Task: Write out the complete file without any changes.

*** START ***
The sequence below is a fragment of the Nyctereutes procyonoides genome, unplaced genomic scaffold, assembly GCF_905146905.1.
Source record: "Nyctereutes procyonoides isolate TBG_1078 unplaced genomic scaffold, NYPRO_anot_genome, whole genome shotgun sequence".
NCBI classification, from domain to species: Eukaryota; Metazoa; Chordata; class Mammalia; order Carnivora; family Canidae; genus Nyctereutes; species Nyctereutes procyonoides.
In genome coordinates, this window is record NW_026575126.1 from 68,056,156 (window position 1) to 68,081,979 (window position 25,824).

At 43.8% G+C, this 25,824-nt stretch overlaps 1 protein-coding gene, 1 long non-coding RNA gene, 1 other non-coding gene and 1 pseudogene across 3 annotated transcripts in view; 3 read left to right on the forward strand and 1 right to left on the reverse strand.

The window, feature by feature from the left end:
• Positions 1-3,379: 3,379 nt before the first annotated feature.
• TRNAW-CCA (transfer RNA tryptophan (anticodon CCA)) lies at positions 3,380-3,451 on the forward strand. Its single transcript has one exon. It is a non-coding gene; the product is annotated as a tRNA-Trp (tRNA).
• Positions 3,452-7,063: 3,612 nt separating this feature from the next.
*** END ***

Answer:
The sequence below is a fragment of the Nyctereutes procyonoides genome, unplaced genomic scaffold, assembly GCF_905146905.1.
Source record: "Nyctereutes procyonoides isolate TBG_1078 unplaced genomic scaffold, NYPRO_anot_genome, whole genome shotgun sequence".
NCBI classification, from domain to species: Eukaryota; Metazoa; Chordata; class Mammalia; order Carnivora; family Canidae; genus Nyctereutes; species Nyctereutes procyonoides.
In genome coordinates, this window is record NW_026575126.1 from 68,056,156 (window position 1) to 68,081,979 (window position 25,824).

At 43.8% G+C, this 25,824-nt stretch overlaps 1 protein-coding gene, 1 long non-coding RNA gene, 1 other non-coding gene and 1 pseudogene across 3 annotated transcripts in view; 3 read left to right on the forward strand and 1 right to left on the reverse strand.

The window, feature by feature from the left end:
• Positions 1-3,379: 3,379 nt before the first annotated feature.
• TRNAW-CCA (transfer RNA tryptophan (anticodon CCA)) lies at positions 3,380-3,451 on the forward strand. Its single transcript has one exon. It is a non-coding gene; the product is annotated as a tRNA-Trp (tRNA).
• Positions 3,452-7,063: 3,612 nt separating this feature from the next.